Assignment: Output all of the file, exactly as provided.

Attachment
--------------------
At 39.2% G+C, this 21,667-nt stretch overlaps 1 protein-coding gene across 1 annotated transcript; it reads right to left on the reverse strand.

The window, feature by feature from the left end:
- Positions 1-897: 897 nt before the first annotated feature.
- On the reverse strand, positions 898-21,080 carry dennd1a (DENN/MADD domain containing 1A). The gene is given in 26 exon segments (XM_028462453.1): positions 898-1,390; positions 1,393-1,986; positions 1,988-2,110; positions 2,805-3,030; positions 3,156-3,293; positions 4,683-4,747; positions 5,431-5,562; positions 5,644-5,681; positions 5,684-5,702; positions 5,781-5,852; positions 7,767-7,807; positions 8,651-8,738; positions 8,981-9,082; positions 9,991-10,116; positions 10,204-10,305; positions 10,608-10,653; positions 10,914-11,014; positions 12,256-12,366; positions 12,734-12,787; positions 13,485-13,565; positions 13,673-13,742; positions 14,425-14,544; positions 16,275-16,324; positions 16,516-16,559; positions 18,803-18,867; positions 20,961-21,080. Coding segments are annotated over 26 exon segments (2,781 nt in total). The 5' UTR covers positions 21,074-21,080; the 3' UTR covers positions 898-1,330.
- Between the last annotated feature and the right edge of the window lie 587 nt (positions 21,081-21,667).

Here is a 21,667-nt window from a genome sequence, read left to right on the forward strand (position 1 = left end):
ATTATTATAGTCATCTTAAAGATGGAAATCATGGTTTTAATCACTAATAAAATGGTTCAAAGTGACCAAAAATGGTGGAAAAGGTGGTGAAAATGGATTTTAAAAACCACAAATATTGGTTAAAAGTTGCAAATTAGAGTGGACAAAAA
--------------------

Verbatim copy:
At 39.2% G+C, this 21,667-nt stretch overlaps 1 protein-coding gene across 1 annotated transcript; it reads right to left on the reverse strand.

The window, feature by feature from the left end:
- Positions 1-897: 897 nt before the first annotated feature.
- On the reverse strand, positions 898-21,080 carry dennd1a (DENN/MADD domain containing 1A). The gene is given in 26 exon segments (XM_028462453.1): positions 898-1,390; positions 1,393-1,986; positions 1,988-2,110; positions 2,805-3,030; positions 3,156-3,293; positions 4,683-4,747; positions 5,431-5,562; positions 5,644-5,681; positions 5,684-5,702; positions 5,781-5,852; positions 7,767-7,807; positions 8,651-8,738; positions 8,981-9,082; positions 9,991-10,116; positions 10,204-10,305; positions 10,608-10,653; positions 10,914-11,014; positions 12,256-12,366; positions 12,734-12,787; positions 13,485-13,565; positions 13,673-13,742; positions 14,425-14,544; positions 16,275-16,324; positions 16,516-16,559; positions 18,803-18,867; positions 20,961-21,080. Coding segments are annotated over 26 exon segments (2,781 nt in total). The 5' UTR covers positions 21,074-21,080; the 3' UTR covers positions 898-1,330.
- Between the last annotated feature and the right edge of the window lie 587 nt (positions 21,081-21,667).

Here is a 21,667-nt window from a genome sequence, read left to right on the forward strand (position 1 = left end):
ATTATTATAGTCATCTTAAAGATGGAAATCATGGTTTTAATCACTAATAAAATGGTTCAAAGTGACCAAAAATGGTGGAAAAGGTGGTGAAAATGGATTTTAAAAACCACAAATATTGGTTAAAAGTTGCAAATTAGAGTGGACAAAAA